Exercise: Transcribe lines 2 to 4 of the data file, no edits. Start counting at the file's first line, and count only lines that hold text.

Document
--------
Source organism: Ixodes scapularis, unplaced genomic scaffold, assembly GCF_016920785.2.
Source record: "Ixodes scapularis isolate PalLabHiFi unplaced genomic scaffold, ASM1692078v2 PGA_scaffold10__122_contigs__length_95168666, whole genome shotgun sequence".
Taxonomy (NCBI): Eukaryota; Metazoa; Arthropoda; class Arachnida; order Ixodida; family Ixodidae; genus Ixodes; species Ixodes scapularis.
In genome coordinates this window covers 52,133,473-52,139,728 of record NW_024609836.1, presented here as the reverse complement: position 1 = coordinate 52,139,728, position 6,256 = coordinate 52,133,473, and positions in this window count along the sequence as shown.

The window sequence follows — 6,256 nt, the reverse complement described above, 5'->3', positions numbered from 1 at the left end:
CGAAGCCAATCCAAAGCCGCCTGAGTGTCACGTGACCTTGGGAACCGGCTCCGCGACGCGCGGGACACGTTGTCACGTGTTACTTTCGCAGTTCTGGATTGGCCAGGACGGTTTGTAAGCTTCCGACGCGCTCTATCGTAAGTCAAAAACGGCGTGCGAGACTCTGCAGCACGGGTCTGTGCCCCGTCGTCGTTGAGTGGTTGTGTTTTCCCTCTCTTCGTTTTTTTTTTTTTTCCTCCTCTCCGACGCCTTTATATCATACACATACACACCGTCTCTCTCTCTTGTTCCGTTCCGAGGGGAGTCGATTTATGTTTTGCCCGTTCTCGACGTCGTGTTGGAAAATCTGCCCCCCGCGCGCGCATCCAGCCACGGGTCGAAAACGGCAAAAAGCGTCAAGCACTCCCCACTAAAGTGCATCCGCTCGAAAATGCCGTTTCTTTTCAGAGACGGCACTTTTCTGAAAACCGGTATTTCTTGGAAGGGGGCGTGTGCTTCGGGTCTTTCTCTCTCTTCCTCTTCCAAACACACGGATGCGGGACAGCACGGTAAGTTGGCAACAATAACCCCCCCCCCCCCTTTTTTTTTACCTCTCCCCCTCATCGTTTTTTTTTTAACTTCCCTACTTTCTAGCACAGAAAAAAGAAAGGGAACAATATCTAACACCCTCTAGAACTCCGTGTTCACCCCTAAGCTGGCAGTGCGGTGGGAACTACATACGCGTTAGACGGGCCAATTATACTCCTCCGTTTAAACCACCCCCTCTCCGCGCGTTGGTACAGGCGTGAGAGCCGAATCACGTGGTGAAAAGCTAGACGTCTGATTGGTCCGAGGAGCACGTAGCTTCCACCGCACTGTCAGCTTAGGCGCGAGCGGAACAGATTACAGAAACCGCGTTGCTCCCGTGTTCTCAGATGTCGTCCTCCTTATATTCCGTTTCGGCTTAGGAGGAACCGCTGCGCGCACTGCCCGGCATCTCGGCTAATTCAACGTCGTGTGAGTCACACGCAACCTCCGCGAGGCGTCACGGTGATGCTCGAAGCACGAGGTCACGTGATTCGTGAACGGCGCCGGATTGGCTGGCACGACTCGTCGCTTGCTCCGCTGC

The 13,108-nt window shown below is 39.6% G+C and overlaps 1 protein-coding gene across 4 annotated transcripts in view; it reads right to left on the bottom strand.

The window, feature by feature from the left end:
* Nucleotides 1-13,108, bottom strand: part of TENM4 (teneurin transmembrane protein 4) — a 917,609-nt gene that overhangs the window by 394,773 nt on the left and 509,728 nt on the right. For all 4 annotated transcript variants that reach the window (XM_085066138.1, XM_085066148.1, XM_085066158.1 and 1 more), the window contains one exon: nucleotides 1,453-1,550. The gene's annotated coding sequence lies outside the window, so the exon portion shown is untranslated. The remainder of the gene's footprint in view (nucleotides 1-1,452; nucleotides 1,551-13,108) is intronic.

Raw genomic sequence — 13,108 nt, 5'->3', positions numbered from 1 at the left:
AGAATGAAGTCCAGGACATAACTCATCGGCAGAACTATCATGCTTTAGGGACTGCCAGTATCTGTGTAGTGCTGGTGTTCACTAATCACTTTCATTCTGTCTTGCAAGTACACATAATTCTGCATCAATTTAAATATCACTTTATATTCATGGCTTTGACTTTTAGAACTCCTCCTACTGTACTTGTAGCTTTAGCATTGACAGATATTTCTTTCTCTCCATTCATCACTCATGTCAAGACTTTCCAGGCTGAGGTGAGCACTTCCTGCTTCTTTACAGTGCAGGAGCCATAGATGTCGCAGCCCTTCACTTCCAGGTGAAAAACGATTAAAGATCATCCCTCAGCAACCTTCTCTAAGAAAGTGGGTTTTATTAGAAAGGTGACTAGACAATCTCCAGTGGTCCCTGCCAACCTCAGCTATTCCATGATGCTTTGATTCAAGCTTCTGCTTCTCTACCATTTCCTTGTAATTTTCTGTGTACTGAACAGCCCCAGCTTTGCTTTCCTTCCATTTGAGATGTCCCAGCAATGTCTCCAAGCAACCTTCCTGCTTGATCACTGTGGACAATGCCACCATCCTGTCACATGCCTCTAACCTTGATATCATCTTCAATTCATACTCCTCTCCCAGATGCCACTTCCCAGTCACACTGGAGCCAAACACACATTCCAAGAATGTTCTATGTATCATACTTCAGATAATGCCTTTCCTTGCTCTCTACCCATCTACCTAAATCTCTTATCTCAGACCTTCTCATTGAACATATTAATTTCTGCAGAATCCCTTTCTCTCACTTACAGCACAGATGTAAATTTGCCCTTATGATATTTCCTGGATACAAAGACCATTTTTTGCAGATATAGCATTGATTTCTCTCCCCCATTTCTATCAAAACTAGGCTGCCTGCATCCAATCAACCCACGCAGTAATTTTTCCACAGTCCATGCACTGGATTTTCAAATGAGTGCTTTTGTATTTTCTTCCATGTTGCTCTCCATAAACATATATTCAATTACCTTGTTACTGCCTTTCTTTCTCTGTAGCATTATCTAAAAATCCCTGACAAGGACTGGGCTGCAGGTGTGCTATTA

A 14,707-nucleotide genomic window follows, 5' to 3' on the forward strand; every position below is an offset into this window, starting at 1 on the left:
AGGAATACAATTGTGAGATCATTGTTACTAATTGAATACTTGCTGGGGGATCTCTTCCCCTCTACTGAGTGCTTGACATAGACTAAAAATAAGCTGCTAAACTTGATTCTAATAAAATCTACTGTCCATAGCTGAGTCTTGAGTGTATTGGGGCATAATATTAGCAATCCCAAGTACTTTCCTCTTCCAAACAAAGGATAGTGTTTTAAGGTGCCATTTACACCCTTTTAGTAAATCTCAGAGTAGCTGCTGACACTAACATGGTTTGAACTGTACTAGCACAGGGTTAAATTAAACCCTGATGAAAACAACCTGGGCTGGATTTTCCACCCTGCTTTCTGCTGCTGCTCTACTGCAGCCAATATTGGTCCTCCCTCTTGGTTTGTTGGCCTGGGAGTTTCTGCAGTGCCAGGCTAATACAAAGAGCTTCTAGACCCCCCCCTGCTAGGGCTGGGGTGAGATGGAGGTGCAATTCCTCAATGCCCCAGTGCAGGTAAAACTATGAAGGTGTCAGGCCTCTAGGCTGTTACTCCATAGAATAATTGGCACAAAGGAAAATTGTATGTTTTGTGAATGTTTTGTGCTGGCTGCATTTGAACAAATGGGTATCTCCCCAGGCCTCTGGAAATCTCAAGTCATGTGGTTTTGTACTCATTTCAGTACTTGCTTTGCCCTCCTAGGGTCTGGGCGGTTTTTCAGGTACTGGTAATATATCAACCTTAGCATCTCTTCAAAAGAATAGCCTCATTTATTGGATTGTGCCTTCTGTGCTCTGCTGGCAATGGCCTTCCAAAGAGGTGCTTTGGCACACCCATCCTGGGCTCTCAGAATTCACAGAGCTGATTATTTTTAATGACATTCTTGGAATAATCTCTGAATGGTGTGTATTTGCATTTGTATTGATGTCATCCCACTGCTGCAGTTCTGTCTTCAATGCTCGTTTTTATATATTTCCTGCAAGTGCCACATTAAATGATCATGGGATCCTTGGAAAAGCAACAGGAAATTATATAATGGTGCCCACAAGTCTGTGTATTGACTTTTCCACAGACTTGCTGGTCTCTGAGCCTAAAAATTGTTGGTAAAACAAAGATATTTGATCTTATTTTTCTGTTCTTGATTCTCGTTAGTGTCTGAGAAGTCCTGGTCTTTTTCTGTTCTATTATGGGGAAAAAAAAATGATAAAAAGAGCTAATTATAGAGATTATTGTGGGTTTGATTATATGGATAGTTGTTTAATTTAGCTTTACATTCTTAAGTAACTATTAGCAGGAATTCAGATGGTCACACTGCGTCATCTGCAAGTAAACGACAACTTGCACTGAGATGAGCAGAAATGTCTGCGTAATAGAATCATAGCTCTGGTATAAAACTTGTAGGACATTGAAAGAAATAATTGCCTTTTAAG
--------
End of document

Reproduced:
Source record: "Ixodes scapularis isolate PalLabHiFi unplaced genomic scaffold, ASM1692078v2 PGA_scaffold10__122_contigs__length_95168666, whole genome shotgun sequence".
Taxonomy (NCBI): Eukaryota; Metazoa; Arthropoda; class Arachnida; order Ixodida; family Ixodidae; genus Ixodes; species Ixodes scapularis.
In genome coordinates this window covers 52,133,473-52,139,728 of record NW_024609836.1, presented here as the reverse complement: position 1 = coordinate 52,139,728, position 6,256 = coordinate 52,133,473, and positions in this window count along the sequence as shown.